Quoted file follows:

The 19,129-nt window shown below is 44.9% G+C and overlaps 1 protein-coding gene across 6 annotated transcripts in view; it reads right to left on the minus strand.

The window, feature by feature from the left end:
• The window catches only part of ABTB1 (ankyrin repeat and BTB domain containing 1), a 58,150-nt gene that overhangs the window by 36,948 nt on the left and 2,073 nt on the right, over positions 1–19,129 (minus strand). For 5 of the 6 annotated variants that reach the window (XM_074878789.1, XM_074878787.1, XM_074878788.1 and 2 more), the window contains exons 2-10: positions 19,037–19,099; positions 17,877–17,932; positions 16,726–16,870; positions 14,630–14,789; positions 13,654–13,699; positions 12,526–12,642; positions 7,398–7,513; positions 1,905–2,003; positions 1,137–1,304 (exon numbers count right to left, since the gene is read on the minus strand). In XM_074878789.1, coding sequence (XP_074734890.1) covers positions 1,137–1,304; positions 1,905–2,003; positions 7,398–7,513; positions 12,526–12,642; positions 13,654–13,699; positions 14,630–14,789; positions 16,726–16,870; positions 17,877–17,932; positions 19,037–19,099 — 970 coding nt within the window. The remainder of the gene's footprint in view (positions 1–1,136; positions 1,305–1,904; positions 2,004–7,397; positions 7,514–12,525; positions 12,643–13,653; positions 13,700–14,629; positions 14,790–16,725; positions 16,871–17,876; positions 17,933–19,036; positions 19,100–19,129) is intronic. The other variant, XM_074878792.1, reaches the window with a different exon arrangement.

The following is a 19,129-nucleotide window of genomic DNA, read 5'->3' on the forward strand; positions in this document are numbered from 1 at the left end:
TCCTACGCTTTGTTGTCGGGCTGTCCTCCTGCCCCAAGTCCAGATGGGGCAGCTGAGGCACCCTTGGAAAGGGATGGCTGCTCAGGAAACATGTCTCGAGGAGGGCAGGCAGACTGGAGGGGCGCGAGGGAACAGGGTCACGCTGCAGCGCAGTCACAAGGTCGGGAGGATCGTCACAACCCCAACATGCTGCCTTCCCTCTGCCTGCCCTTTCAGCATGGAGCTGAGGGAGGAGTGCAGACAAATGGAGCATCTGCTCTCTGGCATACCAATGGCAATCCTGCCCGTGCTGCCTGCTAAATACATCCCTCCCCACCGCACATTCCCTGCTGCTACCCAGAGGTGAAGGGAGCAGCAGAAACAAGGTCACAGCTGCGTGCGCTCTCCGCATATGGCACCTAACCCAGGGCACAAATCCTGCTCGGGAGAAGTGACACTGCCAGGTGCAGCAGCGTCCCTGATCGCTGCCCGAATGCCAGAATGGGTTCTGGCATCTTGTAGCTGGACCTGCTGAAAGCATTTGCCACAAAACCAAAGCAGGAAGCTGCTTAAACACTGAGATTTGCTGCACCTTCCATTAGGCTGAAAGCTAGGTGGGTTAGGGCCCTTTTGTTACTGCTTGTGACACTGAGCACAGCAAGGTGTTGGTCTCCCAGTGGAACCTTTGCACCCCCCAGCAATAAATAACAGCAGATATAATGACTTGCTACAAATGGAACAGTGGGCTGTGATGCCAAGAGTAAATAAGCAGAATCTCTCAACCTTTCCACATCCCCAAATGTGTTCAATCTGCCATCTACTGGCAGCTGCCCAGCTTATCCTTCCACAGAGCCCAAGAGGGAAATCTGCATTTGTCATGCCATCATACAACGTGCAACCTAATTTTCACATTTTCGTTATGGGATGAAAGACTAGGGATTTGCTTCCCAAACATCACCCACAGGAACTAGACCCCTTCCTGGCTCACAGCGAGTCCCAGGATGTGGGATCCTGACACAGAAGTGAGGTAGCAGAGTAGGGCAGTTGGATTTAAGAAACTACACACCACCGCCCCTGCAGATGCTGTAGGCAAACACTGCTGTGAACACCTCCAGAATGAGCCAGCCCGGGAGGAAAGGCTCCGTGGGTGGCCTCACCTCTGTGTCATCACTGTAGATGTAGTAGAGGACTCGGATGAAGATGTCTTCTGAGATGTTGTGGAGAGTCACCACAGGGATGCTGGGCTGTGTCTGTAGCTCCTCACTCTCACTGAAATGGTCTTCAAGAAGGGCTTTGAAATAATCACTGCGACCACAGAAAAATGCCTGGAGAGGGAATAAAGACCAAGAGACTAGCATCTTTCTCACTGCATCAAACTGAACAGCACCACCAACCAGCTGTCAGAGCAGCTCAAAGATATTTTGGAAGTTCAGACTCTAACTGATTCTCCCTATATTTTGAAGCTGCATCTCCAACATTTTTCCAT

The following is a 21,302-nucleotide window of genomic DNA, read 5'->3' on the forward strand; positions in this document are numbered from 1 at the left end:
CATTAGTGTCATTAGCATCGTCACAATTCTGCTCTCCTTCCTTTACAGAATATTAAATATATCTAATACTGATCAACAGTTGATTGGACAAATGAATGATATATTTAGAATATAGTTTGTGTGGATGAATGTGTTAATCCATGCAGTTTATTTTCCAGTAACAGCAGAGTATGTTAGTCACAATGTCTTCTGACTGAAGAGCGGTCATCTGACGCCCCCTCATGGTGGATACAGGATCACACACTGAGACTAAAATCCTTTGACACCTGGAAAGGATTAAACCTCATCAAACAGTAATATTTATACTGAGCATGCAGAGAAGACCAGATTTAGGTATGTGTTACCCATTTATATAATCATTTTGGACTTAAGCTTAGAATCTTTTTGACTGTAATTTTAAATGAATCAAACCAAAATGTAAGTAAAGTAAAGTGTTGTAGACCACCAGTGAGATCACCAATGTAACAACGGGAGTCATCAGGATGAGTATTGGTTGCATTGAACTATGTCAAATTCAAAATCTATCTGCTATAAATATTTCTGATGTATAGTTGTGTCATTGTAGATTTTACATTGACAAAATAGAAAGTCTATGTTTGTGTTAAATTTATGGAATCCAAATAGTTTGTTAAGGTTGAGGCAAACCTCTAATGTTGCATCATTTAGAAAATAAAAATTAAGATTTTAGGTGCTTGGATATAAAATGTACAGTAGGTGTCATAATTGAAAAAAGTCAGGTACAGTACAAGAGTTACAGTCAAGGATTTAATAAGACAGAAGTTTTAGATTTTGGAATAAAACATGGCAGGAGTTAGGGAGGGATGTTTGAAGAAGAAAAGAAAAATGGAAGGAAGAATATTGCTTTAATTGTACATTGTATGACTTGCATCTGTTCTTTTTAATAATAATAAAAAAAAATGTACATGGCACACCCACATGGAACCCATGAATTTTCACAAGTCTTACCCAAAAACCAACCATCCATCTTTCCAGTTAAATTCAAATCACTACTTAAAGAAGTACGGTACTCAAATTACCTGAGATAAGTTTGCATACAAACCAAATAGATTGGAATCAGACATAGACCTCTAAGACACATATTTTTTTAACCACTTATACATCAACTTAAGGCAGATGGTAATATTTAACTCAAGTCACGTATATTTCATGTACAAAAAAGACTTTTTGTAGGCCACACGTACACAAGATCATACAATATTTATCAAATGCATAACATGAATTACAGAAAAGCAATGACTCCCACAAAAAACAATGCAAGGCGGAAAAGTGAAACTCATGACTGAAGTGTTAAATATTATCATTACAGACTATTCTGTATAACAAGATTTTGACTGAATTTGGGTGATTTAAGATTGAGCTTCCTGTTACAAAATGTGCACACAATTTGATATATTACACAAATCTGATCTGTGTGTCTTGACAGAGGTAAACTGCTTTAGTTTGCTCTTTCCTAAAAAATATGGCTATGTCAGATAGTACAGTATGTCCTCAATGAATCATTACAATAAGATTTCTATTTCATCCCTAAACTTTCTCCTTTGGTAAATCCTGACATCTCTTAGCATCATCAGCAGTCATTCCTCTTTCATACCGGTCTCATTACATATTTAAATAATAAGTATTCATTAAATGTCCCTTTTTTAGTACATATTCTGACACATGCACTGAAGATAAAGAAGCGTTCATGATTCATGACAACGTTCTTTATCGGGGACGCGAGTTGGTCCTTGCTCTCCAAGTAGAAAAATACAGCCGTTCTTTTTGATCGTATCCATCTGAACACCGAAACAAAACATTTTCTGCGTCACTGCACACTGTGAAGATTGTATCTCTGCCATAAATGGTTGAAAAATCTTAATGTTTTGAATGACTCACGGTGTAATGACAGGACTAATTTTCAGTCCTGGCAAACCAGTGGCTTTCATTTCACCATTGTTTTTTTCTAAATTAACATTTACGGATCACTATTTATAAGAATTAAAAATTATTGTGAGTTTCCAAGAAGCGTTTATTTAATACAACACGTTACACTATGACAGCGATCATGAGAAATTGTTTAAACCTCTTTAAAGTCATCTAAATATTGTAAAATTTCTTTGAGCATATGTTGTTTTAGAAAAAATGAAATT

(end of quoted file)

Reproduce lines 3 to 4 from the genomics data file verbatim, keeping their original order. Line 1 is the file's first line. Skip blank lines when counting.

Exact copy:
• The window catches only part of ABTB1 (ankyrin repeat and BTB domain containing 1), a 58,150-nt gene that overhangs the window by 36,948 nt on the left and 2,073 nt on the right, over positions 1–19,129 (minus strand). For 5 of the 6 annotated variants that reach the window (XM_074878789.1, XM_074878787.1, XM_074878788.1 and 2 more), the window contains exons 2-10: positions 19,037–19,099; positions 17,877–17,932; positions 16,726–16,870; positions 14,630–14,789; positions 13,654–13,699; positions 12,526–12,642; positions 7,398–7,513; positions 1,905–2,003; positions 1,137–1,304 (exon numbers count right to left, since the gene is read on the minus strand). In XM_074878789.1, coding sequence (XP_074734890.1) covers positions 1,137–1,304; positions 1,905–2,003; positions 7,398–7,513; positions 12,526–12,642; positions 13,654–13,699; positions 14,630–14,789; positions 16,726–16,870; positions 17,877–17,932; positions 19,037–19,099 — 970 coding nt within the window. The remainder of the gene's footprint in view (positions 1–1,136; positions 1,305–1,904; positions 2,004–7,397; positions 7,514–12,525; positions 12,643–13,653; positions 13,700–14,629; positions 14,790–16,725; positions 16,871–17,876; positions 17,933–19,036; positions 19,100–19,129) is intronic. The other variant, XM_074878792.1, reaches the window with a different exon arrangement.

The following is a 19,129-nucleotide window of genomic DNA, read 5'->3' on the forward strand; positions in this document are numbered from 1 at the left end: